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Mahasweta Devi On Celluloid

Mahasweta Devi, who passed away on July 28, 2016 at the ripe old age of 90, will never have competition in literature and in social activism focussed on the tribal people of India now or in the future. She has left a heritage through her writing and her active work with her ceaseless, persisting and aggressive crusade against the oppression of the Santhals, the Hos, the Shabars, the Oraons and the Mundas and many more for a major part of her life. Her writing was fleshed out and spilled over with raw blood of the tribals. But so authentic was her writing, not only in form and content and language but also in the way she expressed the pain, the humiliation and the torture of tribals by the rest of us that it is really difficult to transpose her stories on celluloid through the medium of cinema. That is precisely why few filmmakers have dared to explore her writings to place them on film. The few who have done, directors big and small, have failed to bring out the anger, the pain, the pathos, the helplessness and the dignity that define her writings as she as if, was writing with their voices, identifying with their pain, their bloodshed and their marginalization.

Mahasweta Devi

Mahasweta Devi

Questions of ‘interpreting’ her writings for the medium of cinema, or, “questioning” her arguments, the strengths and her characters are beside the point because filmmakers might have found it impossible to relate to the things she brought out through and in her writing. Filmmakers are mainly from the mainstream though Mahasweta Devi considered the people who wrote about, lived with, learnt their language and their lifestyle and almost identified with their tragedies, considered them ‘mainstream’ and took us to be on the sidebars of humanity as it ought to be interpreted and understood.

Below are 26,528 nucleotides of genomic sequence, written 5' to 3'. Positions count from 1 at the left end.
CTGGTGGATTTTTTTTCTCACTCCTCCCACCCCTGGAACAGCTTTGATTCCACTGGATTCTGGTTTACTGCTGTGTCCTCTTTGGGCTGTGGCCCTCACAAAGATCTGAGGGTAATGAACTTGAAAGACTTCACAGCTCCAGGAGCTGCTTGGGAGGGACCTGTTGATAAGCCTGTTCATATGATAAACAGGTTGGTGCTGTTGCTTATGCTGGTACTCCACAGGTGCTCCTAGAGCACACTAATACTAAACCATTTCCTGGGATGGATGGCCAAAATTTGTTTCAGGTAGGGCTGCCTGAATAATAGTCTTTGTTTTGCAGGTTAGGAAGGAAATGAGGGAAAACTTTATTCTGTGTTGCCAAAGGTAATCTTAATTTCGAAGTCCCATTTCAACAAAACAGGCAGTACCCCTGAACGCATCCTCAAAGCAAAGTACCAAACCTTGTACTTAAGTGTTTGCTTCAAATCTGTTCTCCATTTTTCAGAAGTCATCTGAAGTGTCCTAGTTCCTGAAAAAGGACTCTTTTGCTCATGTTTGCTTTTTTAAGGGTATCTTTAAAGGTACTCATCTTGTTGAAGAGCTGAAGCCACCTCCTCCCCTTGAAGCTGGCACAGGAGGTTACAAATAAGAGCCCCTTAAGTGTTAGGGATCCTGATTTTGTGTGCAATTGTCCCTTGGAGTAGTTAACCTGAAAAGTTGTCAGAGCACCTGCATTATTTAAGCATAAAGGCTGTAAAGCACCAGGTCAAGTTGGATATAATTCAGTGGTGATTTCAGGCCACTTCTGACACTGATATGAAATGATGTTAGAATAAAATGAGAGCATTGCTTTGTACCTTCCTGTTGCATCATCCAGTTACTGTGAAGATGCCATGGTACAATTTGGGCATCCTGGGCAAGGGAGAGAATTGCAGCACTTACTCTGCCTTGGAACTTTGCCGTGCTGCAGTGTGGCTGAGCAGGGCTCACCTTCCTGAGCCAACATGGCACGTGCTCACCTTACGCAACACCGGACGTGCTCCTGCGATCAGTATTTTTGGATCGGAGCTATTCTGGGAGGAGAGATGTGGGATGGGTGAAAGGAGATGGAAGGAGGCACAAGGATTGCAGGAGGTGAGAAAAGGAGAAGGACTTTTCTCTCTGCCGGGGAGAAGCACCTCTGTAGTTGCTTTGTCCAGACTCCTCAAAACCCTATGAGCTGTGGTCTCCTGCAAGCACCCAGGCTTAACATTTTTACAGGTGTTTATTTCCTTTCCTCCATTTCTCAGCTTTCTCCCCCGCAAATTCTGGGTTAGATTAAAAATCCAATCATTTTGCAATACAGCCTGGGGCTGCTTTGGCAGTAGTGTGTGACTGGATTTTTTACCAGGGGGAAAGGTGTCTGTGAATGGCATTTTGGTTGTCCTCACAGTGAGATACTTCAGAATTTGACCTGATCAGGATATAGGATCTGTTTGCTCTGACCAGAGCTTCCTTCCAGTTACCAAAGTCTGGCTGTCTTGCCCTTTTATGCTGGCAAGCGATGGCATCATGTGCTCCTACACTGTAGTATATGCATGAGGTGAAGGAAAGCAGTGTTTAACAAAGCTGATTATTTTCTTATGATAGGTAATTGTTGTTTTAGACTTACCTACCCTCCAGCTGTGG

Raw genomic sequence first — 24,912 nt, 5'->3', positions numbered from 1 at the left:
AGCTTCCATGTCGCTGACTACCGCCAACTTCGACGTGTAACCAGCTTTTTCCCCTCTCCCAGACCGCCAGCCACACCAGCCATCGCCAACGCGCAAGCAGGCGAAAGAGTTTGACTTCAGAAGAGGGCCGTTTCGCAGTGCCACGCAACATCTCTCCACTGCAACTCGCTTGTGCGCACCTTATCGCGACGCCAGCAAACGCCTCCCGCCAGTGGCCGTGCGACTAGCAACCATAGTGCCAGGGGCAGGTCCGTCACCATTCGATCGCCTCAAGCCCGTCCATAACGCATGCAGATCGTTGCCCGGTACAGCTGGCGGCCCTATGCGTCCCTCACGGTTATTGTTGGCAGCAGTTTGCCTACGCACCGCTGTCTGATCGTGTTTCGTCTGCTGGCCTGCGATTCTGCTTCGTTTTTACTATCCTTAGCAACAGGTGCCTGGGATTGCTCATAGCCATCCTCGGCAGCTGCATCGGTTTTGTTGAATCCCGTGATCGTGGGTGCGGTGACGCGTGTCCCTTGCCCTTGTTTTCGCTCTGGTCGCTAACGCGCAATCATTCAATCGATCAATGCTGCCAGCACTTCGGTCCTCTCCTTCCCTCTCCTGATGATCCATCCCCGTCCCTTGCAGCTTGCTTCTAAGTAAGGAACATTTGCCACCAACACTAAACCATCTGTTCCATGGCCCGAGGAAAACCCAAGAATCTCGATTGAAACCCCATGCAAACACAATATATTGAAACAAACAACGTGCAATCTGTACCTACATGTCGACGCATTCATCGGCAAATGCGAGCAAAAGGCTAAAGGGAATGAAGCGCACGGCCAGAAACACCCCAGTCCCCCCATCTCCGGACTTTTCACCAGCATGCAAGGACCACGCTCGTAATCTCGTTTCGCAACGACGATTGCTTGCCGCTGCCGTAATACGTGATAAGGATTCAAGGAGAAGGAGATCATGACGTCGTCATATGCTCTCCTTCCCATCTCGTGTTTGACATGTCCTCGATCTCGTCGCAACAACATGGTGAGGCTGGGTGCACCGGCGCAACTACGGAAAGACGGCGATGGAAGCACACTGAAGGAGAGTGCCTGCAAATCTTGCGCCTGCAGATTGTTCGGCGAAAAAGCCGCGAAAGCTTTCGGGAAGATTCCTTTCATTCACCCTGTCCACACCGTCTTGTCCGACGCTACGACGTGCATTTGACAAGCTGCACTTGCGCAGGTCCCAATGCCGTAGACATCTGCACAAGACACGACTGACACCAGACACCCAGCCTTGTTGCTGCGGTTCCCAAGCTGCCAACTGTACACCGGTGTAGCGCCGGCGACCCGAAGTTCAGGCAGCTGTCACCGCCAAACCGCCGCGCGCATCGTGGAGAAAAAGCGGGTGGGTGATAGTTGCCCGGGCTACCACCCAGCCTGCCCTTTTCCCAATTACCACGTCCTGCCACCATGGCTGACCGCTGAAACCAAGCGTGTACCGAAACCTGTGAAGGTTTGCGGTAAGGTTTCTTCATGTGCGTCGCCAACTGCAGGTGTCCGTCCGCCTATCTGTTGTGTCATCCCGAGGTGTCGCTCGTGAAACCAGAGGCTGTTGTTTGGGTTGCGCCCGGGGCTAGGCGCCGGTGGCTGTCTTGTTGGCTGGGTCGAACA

Over the four decades, Mahashweta Devi wrote twenty published collections of short stories and close to a hundred novels, primarily in her native language of Bengali. She championed the cause of 25 million tribal people in India, who belong to approximately 150 different tribes. Her writing reflects the ugliness, squalor and misery in the lives of the tribal people and indicts Indian society for the indignity it heaps on its most oppressed constituents. Is it possible for any Indian filmmaker to represent her stories in and through the language of cinema? This writer, as she examines some of the cinematic adaptations of Mahasweta Devi’s writings, has strong reservations about it.